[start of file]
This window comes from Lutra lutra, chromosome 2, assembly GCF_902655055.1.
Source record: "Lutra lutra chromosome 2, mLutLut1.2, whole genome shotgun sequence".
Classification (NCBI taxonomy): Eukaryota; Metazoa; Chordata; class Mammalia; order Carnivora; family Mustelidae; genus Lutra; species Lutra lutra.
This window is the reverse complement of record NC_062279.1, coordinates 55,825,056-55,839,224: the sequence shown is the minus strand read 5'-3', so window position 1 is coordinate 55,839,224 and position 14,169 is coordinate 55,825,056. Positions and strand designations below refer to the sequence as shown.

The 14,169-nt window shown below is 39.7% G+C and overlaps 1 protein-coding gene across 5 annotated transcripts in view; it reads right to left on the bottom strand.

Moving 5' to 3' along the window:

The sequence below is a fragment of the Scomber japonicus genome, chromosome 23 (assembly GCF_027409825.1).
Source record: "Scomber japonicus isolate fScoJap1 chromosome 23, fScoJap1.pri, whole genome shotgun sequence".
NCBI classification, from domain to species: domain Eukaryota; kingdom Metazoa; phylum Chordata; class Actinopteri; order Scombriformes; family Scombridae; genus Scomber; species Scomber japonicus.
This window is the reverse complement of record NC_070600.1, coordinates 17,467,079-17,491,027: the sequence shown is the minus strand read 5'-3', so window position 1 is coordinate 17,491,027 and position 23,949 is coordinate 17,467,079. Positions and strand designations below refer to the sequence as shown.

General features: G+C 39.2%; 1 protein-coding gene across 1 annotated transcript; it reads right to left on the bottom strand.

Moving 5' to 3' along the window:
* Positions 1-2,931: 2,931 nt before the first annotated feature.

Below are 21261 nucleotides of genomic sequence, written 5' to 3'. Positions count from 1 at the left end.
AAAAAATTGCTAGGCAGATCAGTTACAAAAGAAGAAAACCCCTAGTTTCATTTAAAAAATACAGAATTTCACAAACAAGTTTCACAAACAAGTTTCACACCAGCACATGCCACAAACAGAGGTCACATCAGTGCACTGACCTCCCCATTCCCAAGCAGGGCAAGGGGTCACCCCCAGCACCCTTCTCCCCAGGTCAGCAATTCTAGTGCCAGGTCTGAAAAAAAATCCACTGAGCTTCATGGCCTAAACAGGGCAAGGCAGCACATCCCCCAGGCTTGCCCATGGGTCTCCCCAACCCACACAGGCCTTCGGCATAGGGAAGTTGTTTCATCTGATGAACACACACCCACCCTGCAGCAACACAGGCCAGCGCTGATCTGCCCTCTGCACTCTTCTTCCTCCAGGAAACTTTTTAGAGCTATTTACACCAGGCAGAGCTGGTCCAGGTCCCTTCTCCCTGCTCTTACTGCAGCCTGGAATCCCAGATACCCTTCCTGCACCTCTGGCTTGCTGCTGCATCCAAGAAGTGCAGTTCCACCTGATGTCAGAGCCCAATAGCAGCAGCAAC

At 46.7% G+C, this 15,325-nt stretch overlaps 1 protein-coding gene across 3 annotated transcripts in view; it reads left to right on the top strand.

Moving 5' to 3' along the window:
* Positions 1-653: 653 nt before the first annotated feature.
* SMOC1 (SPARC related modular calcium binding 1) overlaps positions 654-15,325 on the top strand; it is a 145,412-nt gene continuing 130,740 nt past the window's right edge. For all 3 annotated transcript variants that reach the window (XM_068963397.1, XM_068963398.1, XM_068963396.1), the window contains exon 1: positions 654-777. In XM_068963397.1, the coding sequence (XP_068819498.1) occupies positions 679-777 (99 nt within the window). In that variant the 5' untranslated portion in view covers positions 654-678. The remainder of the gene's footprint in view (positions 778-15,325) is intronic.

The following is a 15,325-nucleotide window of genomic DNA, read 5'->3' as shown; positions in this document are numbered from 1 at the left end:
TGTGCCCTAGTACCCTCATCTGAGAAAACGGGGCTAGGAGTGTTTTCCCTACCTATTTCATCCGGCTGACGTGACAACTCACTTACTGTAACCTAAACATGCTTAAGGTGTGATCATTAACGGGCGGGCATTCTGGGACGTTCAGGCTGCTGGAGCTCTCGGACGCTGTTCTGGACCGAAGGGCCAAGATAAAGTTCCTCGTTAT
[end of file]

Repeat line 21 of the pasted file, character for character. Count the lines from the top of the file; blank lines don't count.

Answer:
TGTGCCCTAGTACCCTCATCTGAGAAAACGGGGCTAGGAGTGTTTTCCCTACCTATTTCATCCGGCTGACGTGACAACTCACTTACTGTAACCTAAACATGCTTAAGGTGTGATCATTAACGGGCGGGCATTCTGGGACGTTCAGGCTGCTGGAGCTCTCGGACGCTGTTCTGGACCGAAGGGCCAAGATAAAGTTCCTCGTTAT